Wednesday, August 20, 2014
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Review: The Wind in the Willows

The Wind in the Willows, reviewed by Wendy Rosenfield, adapted by Alan Bennett, produced by Quintessence Theatre Group, directed by Alexander Burns, featuring Khris Davis, Daniel Fredrick, Sean Close, Jake Blouch, Jamison Foreman.

Review: The Wind in the Willows

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by Wendy Rosenfield

for the Inquirer

Quintessence Theatre Group takes its mission seriously, presenting classic works performed by a regular ensemble that features some of Philly's finest young actors. So it stands to reason that when the company decided to mount its first production aimed at children and families, it would pick Alan Bennett's 21/2-hour adaptation of Kenneth Grahame's The Wind in the Willows, and not, say, Jack and the Beanstalk.

As parents know, even with an intermission, 150 minutes is a very long time for toddlers and their elementary school brethren to remain in their seats fidget-free. Consider also that director Alexander Burns makes little concession to Disneyesque cute-ification of the 1908 tale's woodland creatures. The rabbits, tail- and earless - save a swirly white fascinator on lady bunny Lee Minora - adopt twitchy leporine postures. A draft horse, Albert (Sean Bradley), merely hangs his heavy head while calling for worker protections. Weasels slink about with pinched faces, but thanks to costumer Jane Casanave, they're also dressed like Jersey mobsters in white turtlenecks, fedoras, and camel blazers.

Burns' subtle anthropomorphism becomes even subtler among Grahame's principals. Toad's belly is stuffed full, but it's Khris Davis' bug-eyed self-importance that resonates. Daniel Fredrick's Rat twitches his mustache over a very British, very stiff upper lip, but softens around his best friends: unassuming, rumpled Mole (Sean Close) and gruff Badger (Jake Blouch). Badger has stripes in his beard and Rat puffs about in Harris tweed, but these characterizations matter most for who they are, not what they are - a fine message at any age.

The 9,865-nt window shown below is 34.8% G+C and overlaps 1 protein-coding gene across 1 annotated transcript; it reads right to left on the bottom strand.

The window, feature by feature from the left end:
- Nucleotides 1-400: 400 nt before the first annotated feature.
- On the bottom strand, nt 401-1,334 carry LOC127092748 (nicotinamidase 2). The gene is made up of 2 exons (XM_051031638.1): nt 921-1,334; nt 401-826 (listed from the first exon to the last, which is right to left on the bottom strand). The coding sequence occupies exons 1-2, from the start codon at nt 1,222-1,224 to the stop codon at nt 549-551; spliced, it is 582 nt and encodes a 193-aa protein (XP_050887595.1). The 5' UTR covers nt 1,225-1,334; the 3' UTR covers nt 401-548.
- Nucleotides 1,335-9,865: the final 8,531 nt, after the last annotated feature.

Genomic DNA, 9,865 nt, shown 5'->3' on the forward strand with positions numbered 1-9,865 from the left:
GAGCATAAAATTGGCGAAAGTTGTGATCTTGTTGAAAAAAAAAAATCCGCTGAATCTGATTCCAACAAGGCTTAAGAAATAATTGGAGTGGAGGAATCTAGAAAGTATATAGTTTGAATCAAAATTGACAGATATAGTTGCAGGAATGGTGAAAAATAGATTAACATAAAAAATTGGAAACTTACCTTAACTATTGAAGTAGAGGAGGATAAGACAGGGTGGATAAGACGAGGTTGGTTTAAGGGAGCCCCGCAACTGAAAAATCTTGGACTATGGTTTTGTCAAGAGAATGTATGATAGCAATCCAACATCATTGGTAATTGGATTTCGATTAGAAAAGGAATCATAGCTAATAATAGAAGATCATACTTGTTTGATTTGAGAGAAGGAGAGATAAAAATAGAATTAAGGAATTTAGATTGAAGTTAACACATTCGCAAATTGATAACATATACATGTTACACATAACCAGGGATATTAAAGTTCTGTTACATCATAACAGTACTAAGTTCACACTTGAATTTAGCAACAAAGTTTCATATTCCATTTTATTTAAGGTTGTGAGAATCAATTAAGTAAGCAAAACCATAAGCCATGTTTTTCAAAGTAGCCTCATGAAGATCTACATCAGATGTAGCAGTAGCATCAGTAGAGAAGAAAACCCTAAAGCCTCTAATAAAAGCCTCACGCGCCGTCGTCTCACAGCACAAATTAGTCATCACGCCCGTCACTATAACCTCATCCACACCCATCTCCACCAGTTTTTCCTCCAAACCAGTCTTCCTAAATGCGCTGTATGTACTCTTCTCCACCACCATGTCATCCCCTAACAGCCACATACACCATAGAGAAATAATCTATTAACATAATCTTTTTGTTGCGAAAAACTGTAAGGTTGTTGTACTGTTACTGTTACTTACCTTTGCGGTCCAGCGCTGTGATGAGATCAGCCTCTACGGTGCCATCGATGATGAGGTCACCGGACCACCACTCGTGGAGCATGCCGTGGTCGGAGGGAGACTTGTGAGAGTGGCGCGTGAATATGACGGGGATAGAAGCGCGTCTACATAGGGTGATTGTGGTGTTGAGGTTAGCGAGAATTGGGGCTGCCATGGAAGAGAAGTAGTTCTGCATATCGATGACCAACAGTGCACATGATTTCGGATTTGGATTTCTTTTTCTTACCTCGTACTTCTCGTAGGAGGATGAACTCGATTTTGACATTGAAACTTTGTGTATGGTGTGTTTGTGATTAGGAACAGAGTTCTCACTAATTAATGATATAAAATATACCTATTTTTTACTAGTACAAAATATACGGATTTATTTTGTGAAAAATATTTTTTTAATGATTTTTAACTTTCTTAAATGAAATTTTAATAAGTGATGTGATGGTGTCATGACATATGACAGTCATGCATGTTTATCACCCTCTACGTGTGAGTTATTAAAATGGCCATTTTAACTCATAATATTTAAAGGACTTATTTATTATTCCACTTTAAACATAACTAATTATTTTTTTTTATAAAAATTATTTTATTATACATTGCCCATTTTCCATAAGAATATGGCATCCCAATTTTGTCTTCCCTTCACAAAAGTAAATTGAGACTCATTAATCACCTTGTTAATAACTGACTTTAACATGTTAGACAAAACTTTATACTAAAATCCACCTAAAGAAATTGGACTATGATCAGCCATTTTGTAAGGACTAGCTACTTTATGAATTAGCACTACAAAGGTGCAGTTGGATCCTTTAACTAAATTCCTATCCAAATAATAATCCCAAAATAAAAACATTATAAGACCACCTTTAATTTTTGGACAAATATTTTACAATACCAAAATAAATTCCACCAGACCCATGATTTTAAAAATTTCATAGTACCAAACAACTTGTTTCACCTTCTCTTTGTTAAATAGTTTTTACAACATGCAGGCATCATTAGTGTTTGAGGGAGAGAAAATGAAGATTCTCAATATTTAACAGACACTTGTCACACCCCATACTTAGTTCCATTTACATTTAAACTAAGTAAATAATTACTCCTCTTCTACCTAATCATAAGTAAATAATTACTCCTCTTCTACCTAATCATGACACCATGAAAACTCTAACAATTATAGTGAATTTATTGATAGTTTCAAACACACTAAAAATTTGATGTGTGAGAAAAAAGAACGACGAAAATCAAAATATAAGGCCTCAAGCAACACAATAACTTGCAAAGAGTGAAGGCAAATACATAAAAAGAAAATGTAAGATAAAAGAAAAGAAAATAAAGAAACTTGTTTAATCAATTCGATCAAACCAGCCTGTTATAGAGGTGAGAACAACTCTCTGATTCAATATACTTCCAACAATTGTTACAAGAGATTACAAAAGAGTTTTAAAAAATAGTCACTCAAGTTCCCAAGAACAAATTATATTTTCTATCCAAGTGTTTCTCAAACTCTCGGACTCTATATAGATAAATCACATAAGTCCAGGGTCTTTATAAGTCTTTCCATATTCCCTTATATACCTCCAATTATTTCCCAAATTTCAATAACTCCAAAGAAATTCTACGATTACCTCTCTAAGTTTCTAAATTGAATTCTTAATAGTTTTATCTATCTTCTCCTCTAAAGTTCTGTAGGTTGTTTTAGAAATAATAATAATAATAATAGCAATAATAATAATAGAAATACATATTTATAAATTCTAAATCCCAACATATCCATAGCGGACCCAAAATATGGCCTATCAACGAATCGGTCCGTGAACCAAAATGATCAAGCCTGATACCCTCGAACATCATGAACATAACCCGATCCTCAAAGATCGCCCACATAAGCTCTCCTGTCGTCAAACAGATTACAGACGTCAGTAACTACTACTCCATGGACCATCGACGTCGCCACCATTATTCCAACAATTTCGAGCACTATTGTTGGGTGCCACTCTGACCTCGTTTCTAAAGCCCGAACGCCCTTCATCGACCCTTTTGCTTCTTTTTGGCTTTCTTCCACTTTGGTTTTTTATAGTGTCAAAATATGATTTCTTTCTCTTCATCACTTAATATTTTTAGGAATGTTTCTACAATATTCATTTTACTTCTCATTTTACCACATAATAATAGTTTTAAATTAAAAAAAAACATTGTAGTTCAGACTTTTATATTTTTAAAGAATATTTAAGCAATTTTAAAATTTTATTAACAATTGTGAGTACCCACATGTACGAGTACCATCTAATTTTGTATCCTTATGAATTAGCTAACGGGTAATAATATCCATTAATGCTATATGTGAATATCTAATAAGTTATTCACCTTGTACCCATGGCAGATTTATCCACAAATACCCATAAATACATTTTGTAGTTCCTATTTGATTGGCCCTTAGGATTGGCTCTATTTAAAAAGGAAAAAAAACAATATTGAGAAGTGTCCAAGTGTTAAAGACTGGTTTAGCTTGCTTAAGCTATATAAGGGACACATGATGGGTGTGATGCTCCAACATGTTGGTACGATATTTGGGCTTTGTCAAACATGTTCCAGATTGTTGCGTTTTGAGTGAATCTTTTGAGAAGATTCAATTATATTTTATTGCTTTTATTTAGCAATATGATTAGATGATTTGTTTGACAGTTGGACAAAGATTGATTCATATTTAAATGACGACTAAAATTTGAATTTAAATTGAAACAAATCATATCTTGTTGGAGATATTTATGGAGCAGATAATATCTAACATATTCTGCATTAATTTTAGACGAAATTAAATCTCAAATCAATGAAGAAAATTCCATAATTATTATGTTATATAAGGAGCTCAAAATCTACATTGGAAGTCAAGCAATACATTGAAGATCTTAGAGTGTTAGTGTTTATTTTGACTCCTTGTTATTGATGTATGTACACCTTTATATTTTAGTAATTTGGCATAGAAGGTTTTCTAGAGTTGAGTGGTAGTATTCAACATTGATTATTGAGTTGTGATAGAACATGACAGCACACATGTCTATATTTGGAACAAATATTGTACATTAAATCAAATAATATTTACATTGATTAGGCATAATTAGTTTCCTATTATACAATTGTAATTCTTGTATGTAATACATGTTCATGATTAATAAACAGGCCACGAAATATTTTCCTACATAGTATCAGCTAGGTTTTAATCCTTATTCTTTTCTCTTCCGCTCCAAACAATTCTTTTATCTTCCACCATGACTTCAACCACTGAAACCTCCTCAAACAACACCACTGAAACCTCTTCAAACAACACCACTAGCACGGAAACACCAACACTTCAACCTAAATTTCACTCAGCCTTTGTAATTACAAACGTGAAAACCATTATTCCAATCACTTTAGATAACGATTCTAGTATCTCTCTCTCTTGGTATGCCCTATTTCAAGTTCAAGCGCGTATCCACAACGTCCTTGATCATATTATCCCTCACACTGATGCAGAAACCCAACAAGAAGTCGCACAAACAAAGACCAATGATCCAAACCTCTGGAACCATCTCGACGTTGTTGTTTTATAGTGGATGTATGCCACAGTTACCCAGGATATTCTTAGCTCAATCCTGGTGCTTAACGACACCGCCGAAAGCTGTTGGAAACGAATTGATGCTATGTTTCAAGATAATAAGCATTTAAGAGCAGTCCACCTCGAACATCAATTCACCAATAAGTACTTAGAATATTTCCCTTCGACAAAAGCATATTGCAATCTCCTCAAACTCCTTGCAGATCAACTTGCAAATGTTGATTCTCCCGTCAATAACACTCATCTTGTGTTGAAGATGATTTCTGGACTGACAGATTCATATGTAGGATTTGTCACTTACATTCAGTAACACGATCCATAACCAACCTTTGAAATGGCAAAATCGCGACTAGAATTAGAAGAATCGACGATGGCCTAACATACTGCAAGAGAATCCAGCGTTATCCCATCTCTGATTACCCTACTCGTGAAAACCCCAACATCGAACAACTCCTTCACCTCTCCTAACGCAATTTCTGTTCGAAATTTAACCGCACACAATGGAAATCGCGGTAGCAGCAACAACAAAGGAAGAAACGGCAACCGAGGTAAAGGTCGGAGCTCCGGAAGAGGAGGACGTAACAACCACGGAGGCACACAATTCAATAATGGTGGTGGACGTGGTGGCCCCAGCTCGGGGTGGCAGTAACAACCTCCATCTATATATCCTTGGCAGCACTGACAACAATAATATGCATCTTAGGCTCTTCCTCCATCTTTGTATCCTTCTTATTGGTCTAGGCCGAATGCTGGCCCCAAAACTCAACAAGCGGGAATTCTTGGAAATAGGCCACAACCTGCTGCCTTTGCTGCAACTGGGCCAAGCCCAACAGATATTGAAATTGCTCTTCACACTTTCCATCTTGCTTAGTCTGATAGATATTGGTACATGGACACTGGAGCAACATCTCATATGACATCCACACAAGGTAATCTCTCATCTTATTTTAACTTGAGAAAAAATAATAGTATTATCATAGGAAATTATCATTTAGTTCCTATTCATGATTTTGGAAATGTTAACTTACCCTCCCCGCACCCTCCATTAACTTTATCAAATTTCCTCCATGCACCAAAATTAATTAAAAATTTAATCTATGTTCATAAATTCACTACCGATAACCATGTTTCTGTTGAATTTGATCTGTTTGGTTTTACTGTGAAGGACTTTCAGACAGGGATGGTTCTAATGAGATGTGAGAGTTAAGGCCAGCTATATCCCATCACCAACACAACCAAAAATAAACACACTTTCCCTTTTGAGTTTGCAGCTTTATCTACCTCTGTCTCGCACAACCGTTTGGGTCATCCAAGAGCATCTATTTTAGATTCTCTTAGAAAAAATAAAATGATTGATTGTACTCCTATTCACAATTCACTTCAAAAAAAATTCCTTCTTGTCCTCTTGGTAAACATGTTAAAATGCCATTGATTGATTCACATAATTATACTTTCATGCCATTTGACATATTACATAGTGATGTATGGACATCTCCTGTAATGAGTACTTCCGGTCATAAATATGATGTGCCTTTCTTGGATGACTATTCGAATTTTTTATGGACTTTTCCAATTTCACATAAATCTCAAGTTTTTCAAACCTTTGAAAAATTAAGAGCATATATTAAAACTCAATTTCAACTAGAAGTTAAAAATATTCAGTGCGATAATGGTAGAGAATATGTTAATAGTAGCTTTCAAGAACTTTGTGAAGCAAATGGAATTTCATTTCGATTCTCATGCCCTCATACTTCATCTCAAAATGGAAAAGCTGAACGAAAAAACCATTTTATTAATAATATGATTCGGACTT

Equally lovely are Jamison Foreman's nickelodeon-style piano-playing and the appearance of the much-adored Piper at the Gates of Dawn, depicted as a laurel-wreathed classical figure shrouded in smoke, an image sure to stick in an awestruck youngster's subconscious. These, along with David Cope's original music (a Brechtian "Where's Toad?" chant is particularly hilarious) and Burns' simple set - a sheet waved at both ends to indicate flowing water, upturned chairs lit from below to serve as a bonfire, a black wheeled cart that becomes a boat, a locomotive, and several of Toad's ill-fated automobiles - make magic from the everyday, much as a child might. 

And that's Quintessence's secret for keeping every age engaged. This fully formed production neither condescends to its audience nor betrays its source. Though Mount Airy's Sedgwick Theatre needs a better heating unit (bundle up those kids), onstage there's warmth enough to spare.